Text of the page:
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Health Matters

Multiple Sclerosis: All you need to know about the disease

Maria do Socorro Piñeiro (Neurologist) . 03/12/2015

Multiple Sclerosis is the most common inflammatory disease of the Central Nervous System (CNS) and the second cause of neurological inability in adults and young people. Initially described in 1868, its causes are still unknown. The immune system in people suffering from this condition damages nervous fibres myelin (axon) further affecting the transmission of nervous impulses.

This chronic disease appears in early stages of life and its clinical course is different from person to person. During outbreaks (crisis) there is an inflammation / axon myelin demyelination that causes several symptoms, from which a person may totally or partially recover.


SUBTYPES


  • Clinically Isolated Syndrome (CIS): a single episode with neurological symptoms.

  • Relapsing-Remitting MS: Symptoms develop over a few days or weeks, followed by remitting periods. Partial or total recovery from crisis. The most common pattern of the disease.

  • Secondary-Progressive MS: Progression of symptoms without remitting periods. Generally occurs after 20 years of the disease but varies from person to person.

  • Primary Progressive MS: Disability progression without crisis.


sistema nervoso

SYMPTOMS


In general, this disease reveals itself in crisis, defined as new neurological symptoms or signs, with a minimum duration of 24h, in the absence of fever or infection and 30 days breaks in between.


Most frequent symptoms and signs are:


  • Cranial nerves: optic neuritis, ophthalmoparesis

  • Motor functions: monoparesis, hemiparesis, paraparesis

  • Sensory functions: paresthesia,dysesthesia

  • Cognitive functions: slowed information processing, memory problems

  • Cerebellar functions: ataxia, tremor

After a crisis, patients may recover totally or partially. Within some years, about half of the patients develop a progressive type of the disease that causes an increasing degree of inability.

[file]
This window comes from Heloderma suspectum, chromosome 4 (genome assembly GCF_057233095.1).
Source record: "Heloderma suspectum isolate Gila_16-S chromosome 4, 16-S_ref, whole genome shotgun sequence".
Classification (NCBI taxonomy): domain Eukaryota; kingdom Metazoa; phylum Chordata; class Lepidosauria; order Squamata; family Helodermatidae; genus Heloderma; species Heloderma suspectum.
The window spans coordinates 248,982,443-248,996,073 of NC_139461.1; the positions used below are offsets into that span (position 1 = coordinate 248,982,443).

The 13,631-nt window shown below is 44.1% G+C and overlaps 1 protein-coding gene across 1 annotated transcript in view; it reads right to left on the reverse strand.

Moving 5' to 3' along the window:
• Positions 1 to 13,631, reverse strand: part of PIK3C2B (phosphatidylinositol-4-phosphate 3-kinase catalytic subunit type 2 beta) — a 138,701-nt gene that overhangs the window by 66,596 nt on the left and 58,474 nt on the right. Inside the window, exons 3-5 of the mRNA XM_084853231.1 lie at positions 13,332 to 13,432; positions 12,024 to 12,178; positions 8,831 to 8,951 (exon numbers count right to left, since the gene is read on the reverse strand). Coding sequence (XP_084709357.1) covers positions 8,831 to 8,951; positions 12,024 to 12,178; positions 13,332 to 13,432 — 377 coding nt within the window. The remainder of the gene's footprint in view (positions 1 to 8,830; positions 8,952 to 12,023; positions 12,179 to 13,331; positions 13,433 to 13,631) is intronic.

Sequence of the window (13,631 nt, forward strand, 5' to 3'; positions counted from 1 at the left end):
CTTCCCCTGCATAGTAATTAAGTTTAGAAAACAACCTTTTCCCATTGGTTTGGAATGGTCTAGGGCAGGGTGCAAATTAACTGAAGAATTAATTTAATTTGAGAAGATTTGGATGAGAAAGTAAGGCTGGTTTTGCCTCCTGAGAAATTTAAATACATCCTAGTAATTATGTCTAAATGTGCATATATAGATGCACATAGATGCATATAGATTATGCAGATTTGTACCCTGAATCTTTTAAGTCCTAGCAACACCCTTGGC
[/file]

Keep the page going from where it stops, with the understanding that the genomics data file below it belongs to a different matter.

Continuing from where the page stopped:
DIAGNOSIS


Because symptoms may bebarely perceptible, it is common not to immediately consider medical assistance. There are other Central Nervous System diseases with symptoms similar to those of Multiple Sclerosis. Diagnosis is complex and despite complimentary exams, it rarely is immediate.


Diagnosing MS is the responsability of a neurologist, based on a suggestive history where symptoms appear disseminated in time and space (different locations of the NCS) and backed-up by a detailed neurological exam and all necessary complimentary exams (MRI, Cerebrospinal fluid study, Evoked potentials).


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TREATMENT


Over the past years, there have been major therapeutic advances, especially due to disease-modifying treatments (immunomodulators). Despite not being a cure for the disease, these drugs manage to reduce inflammatory activity and long-term crisis, since they balance the immune system, blocking the attack on myelin. The progression of the disease is clearly delayed and accumulated disability over the years is reduced.

Drugs used for treating MS should be prescribed by a neurologist, since they are different according to each person and to the stage of the disease.

Both neurohabilitation and symptomatic treatment are important to reduce disease-related symptoms (depression, anxiety, spasticity, incontinence, amongst others).

High doses of intravenous corticoid (such as methylprednisolone for 3 to 5 days) are used for acute relapses.

As for immunomodulators therapy, the table below shows the most common first and second line drugs.


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PROGNOSIS


It’s not possible to predict the evolution of Multiple Sclerosis for each individual case but the inability degree after 5 to 10 years of the disease allows a reliable forecast on the progression. However, there are many variables to consider (age at the time of onset, sex, form of presentation, amongst others) that will also influence this prediction.

Let’s bear in mind that MS treatment has known great advances over the last few years, mainly due to disease-modifying drugs. MS research is constant and abundant. There are a lot of on-going clinical trials, giving hope for the discovery of new and more efficient therapies in a nearby future.


Living with this disease is very demanding for patients, family and friends. Learn more here.


Joaquim Chaves Saúde has a team of Neurology specialists at your service.


SOURCES

McAlpine's Multiple Sclerosis, Fourth Edition

http://www.spem.pt/: Site da Sociedade Portuguesa de Esclerose Múltipla

http://www.anem.org.pt/Site da Associação nacional De esclerose Múltipla


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